Since the March vote, the Clinton Hospital Authority has been reformed, with most of the members of a hospital advisory board replacing Clinton City Council members, and the body made upgrades to the hospital building and bought equipment. The 93,000-square-foot hospital has undergone repairs, rooms have been upgraded, and supplies and equipment have been purchased. When the company left, AllianceHealth took computers and a lot of medical equipment that required replacements and upgrades.
The licensing process with the Oklahoma State Department of Health took longer than local leaders had hoped expected because AllianceHealth not only terminated the Medicare agreement and state license but did not cooperate with the CHA to transfer the license. As a result, it took longer to clarify whether the hospital could be licensed as is or would require millions of dollars in updates to comply with provisions of newer facilities.
As the hospital reopens, however, limited care offerings and a small provider base could pose challenges for longterm sustainability. Lacefield said about $6 million remains in the city’s hospital fund, which can be used to support the redevelopment of revenue streams. By the middle of next year, Lacefield said it is projected that hospital revenue should be sufficient so that the fund won’t be needed to pay for operations.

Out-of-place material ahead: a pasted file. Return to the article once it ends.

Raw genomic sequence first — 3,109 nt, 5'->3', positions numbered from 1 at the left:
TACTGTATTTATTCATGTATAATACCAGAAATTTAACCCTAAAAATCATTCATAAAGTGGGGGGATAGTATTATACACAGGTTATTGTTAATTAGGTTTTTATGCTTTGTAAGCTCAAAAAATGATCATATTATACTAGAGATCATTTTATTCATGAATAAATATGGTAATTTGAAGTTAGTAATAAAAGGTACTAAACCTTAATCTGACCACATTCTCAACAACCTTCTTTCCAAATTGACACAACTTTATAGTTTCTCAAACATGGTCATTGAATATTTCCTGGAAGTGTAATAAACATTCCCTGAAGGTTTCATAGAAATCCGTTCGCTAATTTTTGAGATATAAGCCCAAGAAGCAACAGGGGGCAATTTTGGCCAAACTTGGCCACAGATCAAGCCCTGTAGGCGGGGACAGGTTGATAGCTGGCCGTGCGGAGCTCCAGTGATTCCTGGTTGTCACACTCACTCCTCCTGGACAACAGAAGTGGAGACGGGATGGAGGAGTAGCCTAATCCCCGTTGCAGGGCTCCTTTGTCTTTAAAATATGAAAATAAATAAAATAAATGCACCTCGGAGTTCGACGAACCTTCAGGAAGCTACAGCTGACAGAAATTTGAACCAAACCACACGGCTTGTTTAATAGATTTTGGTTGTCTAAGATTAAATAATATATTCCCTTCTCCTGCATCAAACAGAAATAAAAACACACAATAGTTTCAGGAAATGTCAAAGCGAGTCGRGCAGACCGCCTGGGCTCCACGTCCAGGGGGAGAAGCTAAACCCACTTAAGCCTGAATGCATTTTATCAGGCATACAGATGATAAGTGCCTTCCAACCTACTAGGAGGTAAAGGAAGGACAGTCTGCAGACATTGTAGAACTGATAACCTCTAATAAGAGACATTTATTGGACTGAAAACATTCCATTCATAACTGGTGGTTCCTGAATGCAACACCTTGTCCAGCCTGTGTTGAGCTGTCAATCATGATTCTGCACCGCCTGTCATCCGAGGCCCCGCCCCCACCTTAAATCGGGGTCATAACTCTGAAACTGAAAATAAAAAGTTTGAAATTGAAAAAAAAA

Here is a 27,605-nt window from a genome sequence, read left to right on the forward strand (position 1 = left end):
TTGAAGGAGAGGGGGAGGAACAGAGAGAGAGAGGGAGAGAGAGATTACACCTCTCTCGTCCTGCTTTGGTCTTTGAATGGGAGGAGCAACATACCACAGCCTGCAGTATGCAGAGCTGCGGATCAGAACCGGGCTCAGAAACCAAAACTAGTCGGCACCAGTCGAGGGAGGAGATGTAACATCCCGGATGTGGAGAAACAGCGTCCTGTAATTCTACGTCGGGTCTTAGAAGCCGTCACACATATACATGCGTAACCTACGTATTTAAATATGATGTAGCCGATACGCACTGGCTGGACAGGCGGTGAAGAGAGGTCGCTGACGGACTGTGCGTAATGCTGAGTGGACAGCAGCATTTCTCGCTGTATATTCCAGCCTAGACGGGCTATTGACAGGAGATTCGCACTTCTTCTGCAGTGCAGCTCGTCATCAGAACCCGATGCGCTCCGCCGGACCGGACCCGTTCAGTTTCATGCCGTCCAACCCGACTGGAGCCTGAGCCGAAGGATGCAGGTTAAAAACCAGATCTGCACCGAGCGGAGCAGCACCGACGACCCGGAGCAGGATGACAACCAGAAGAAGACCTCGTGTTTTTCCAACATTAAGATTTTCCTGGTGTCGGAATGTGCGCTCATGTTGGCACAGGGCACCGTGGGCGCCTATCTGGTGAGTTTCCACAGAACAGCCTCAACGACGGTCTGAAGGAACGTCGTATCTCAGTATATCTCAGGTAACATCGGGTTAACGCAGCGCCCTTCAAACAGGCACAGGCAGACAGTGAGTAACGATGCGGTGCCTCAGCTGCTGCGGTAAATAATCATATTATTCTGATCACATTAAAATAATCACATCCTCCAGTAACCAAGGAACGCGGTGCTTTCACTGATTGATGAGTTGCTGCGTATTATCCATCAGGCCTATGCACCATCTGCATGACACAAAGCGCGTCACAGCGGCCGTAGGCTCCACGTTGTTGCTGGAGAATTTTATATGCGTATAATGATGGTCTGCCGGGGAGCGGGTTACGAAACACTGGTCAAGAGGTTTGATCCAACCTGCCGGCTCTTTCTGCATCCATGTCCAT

“We have no debt,” Lacefield said.
Clinton operated its hospital for the first 25 years of its existence, but then the city hired outside operators. Different private companies operated the hospital the past 12 years.
AllianceHealth, which at one time operated several hospitals in Oklahoma, has been shrinking its footprint in the state. In 2020, the company relinquished operations of the Midwest City hospital. Last year, it ended its operations of a medical facility in Seminole and announced it would not renew the lease for the hospital in Woodward when it expires Nov. 30, 2023.
Since then, INTEGRIS Health has announced it is acquiring operations of the Woodward hospital, as well as taking over the Ponca City hospital from AllianceHealth.